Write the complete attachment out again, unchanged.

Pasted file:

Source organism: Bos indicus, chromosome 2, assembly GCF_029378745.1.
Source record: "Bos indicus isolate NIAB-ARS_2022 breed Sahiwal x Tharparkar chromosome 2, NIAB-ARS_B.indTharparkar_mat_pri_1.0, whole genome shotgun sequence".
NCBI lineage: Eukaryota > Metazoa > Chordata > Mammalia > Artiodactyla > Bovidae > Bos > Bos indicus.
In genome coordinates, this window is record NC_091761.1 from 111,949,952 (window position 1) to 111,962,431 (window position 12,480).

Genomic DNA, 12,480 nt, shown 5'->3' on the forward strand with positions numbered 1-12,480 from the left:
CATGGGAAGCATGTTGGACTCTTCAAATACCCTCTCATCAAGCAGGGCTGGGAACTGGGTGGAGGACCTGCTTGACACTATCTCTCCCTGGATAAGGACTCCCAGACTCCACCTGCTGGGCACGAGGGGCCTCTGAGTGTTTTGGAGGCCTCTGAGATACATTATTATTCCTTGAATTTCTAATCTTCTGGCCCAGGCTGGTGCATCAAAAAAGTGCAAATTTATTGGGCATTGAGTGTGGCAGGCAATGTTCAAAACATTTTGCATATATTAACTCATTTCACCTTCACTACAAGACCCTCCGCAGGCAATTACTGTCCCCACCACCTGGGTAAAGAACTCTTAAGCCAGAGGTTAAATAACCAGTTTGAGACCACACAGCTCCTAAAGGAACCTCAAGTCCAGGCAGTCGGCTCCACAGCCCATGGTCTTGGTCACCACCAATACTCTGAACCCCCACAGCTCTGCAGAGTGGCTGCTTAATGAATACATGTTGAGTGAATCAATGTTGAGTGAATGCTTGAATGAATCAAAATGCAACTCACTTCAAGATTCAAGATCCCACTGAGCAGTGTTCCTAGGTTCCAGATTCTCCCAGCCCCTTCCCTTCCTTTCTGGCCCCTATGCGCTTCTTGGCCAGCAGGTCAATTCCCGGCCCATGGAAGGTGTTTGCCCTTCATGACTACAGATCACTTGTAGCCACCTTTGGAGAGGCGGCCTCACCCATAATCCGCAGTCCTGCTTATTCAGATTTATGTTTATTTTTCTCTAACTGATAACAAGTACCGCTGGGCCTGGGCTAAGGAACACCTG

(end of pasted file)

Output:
Source organism: Bos indicus, chromosome 2, assembly GCF_029378745.1.
Source record: "Bos indicus isolate NIAB-ARS_2022 breed Sahiwal x Tharparkar chromosome 2, NIAB-ARS_B.indTharparkar_mat_pri_1.0, whole genome shotgun sequence".
NCBI lineage: Eukaryota > Metazoa > Chordata > Mammalia > Artiodactyla > Bovidae > Bos > Bos indicus.
In genome coordinates, this window is record NC_091761.1 from 111,949,952 (window position 1) to 111,962,431 (window position 12,480).

Genomic DNA, 12,480 nt, shown 5'->3' on the forward strand with positions numbered 1-12,480 from the left:
CATGGGAAGCATGTTGGACTCTTCAAATACCCTCTCATCAAGCAGGGCTGGGAACTGGGTGGAGGACCTGCTTGACACTATCTCTCCCTGGATAAGGACTCCCAGACTCCACCTGCTGGGCACGAGGGGCCTCTGAGTGTTTTGGAGGCCTCTGAGATACATTATTATTCCTTGAATTTCTAATCTTCTGGCCCAGGCTGGTGCATCAAAAAAGTGCAAATTTATTGGGCATTGAGTGTGGCAGGCAATGTTCAAAACATTTTGCATATATTAACTCATTTCACCTTCACTACAAGACCCTCCGCAGGCAATTACTGTCCCCACCACCTGGGTAAAGAACTCTTAAGCCAGAGGTTAAATAACCAGTTTGAGACCACACAGCTCCTAAAGGAACCTCAAGTCCAGGCAGTCGGCTCCACAGCCCATGGTCTTGGTCACCACCAATACTCTGAACCCCCACAGCTCTGCAGAGTGGCTGCTTAATGAATACATGTTGAGTGAATCAATGTTGAGTGAATGCTTGAATGAATCAAAATGCAACTCACTTCAAGATTCAAGATCCCACTGAGCAGTGTTCCTAGGTTCCAGATTCTCCCAGCCCCTTCCCTTCCTTTCTGGCCCCTATGCGCTTCTTGGCCAGCAGGTCAATTCCCGGCCCATGGAAGGTGTTTGCCCTTCATGACTACAGATCACTTGTAGCCACCTTTGGAGAGGCGGCCTCACCCATAATCCGCAGTCCTGCTTATTCAGATTTATGTTTATTTTTCTCTAACTGATAACAAGTACCGCTGGGCCTGGGCTAAGGAACACCTG